Stanley said military personnel and DOD civilian employees who are experiencing delays with their vehicle arrival time should call IAL at 1-855-389-9499 (option 2), or visit IAL’s website at

“We must give IAL the chance to resolve an issue,” Stanley added. “We understand our customers’ frustrations; however, we are optimistic that once the peak moving season is complete, IAL can and will make the necessary adjustments to refine their processes and ensure a quality POV experience consistent with the quality standards reflected in the contract.”

• Rental Car Reimbursement

Stanley said rental car expenses are one of the main concerns customers have when their POV is delayed. He said personnel should be aware that they can be reimbursed for rental car fees that are incurred after their vehicle’s original Required Delivery Date, or RDD, is missed.

While the first seven days of rental car fees are handled by the member’s local military/government claims office, rental car fees incurred after the initial seven-day period will be reimbursed by IAL via an “Inconvenience Claim.”

For military claims, eligible personnel may rent a car at government expense for up to seven days, if their POV (transported at government expense for their use) does not arrive at the authorized destination by the RDD. Reimbursement is limited by law to $30 per day, with a maximum reimbursement of $210.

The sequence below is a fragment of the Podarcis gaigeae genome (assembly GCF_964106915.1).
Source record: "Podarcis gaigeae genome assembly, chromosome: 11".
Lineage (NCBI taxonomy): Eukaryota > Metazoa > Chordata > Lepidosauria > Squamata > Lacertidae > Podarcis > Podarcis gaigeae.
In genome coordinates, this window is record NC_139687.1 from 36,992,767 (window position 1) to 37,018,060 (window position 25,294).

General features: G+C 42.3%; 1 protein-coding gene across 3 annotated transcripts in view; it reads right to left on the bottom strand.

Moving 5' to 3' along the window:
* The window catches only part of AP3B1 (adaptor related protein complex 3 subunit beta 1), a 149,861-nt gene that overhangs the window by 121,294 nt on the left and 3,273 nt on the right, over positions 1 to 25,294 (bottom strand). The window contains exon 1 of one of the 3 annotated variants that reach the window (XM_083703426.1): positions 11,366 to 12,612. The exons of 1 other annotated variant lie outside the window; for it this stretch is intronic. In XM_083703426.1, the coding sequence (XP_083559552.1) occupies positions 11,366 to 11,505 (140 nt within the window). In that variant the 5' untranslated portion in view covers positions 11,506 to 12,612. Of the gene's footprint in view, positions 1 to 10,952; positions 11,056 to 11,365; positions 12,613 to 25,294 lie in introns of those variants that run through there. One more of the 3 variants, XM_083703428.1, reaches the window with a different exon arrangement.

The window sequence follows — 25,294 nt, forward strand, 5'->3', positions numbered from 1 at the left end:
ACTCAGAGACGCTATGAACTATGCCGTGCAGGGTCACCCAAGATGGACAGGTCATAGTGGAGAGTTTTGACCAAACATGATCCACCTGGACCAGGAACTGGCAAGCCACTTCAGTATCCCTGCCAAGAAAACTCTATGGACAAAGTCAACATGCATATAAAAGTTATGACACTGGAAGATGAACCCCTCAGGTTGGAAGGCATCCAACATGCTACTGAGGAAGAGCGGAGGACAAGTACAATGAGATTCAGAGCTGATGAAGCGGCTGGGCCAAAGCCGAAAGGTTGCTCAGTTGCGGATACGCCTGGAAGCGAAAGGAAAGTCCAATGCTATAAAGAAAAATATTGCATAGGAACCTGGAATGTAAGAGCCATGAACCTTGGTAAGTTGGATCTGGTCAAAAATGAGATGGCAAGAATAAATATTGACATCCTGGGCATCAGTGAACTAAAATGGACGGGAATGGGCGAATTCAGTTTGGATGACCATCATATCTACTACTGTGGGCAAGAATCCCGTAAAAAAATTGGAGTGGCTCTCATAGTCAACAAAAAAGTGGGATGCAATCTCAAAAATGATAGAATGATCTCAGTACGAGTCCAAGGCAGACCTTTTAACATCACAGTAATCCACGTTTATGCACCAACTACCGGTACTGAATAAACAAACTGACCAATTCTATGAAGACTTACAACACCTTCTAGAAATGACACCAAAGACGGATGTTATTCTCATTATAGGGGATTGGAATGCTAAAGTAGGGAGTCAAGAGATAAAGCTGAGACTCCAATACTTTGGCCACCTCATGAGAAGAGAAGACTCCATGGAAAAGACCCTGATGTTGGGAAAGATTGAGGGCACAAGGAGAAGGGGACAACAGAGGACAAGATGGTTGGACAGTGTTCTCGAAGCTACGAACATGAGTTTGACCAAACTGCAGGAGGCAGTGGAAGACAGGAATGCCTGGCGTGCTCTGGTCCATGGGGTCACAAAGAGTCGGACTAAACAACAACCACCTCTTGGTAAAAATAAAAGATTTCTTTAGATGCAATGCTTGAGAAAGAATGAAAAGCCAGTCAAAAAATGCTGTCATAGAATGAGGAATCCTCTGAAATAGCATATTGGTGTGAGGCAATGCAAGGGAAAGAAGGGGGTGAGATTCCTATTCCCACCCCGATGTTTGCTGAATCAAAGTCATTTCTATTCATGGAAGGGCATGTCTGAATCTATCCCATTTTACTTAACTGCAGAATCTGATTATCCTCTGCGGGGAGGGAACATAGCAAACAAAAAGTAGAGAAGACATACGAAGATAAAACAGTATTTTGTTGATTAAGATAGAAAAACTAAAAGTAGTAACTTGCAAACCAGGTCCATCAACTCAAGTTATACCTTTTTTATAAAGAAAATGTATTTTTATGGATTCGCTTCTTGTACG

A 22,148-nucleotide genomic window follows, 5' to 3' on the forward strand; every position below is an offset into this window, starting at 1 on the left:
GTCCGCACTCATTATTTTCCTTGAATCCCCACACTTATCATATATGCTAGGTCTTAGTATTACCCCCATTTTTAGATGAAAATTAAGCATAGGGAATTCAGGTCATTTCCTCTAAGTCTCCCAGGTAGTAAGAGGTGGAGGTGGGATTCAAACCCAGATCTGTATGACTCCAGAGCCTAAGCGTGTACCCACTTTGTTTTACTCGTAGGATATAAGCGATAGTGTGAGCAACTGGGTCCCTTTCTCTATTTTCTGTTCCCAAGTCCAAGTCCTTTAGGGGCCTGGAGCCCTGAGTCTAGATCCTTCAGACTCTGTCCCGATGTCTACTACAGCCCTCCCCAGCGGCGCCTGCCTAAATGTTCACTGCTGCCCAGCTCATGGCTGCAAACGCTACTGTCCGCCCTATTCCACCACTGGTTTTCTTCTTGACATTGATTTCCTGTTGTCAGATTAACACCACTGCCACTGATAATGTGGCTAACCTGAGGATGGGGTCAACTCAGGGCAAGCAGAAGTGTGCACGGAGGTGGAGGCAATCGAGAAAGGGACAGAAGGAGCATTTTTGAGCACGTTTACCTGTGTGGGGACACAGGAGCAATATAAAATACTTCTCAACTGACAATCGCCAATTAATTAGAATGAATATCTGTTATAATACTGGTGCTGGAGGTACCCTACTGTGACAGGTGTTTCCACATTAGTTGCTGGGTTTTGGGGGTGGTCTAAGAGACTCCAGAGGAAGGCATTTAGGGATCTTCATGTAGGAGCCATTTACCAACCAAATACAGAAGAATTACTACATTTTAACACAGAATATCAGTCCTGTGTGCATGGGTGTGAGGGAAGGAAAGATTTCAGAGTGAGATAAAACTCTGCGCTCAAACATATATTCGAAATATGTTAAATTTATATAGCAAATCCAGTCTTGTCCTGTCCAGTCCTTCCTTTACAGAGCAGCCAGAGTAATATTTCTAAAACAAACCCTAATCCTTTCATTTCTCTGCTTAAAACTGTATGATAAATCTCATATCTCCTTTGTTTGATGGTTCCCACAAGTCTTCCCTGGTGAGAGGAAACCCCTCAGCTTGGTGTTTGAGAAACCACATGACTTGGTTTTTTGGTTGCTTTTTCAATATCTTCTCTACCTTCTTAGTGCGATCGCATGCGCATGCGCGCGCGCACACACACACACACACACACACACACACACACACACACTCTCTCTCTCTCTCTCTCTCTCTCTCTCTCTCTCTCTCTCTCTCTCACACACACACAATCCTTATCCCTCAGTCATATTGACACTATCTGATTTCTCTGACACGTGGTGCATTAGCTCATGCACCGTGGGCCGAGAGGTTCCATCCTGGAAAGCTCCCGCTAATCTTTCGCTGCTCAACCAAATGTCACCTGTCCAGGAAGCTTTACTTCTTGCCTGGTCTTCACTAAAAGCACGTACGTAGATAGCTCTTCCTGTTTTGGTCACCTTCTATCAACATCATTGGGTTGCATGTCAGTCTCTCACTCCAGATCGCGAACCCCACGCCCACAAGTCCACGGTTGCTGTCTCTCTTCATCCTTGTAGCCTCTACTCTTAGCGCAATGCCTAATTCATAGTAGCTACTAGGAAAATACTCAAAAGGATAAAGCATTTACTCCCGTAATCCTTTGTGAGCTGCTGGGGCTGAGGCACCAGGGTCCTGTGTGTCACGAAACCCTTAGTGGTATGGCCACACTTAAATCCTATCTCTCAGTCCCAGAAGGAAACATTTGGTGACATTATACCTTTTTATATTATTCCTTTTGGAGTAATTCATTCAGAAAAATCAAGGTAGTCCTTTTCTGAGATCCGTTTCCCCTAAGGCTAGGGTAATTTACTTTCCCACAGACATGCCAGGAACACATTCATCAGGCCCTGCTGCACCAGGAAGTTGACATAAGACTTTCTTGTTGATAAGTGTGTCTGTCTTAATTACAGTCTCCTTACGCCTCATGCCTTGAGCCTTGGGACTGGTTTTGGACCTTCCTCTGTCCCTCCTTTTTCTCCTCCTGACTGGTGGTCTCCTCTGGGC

He said that authority expires on the date their POV is available for pick-up at destination.

“If a member is inconvenienced because of a missed required delivery date, temporary lodging and rental car expenses beyond the initial seven-day period are IAL’s responsibility,” explained Stanley. “IAL will review each claim on a case-by-case basis and, based on the circumstances, reimburse the member accordingly.”

According to the IAL website, there are three options for filing a claim, including “Site Settlement,” “IAL Claims” and “Inconvenience Claims,” with each option offering a different level of service and convenience.

For more details on each option, visit the FAQ section of

Stanley said in addition to the claims process, in an effort to further reduce the customer’s financial burden, if a customer is inconvenienced because of a missed RDD — and the member cannot provide payment for a rental car — IAL has coordinated with Avis and Budget for direct billing from those rental car companies to IAL.

“As a military service member who has conducted many military moves during my career, I understand the stress involved in moving,” added Stanley. “Rest assured, SDDC will continue to do what we can to help lessen that stress on our military personnel and their families.”

(Editor’s note: Diamond works at SDDC.)

• Resources

Military personnel and DOD civilian employees who are experiencing delays with their vehicle arrival time should call International Auto Logistics at (855) 389-9499 (option 2), or visit IAL’s website at


Category: News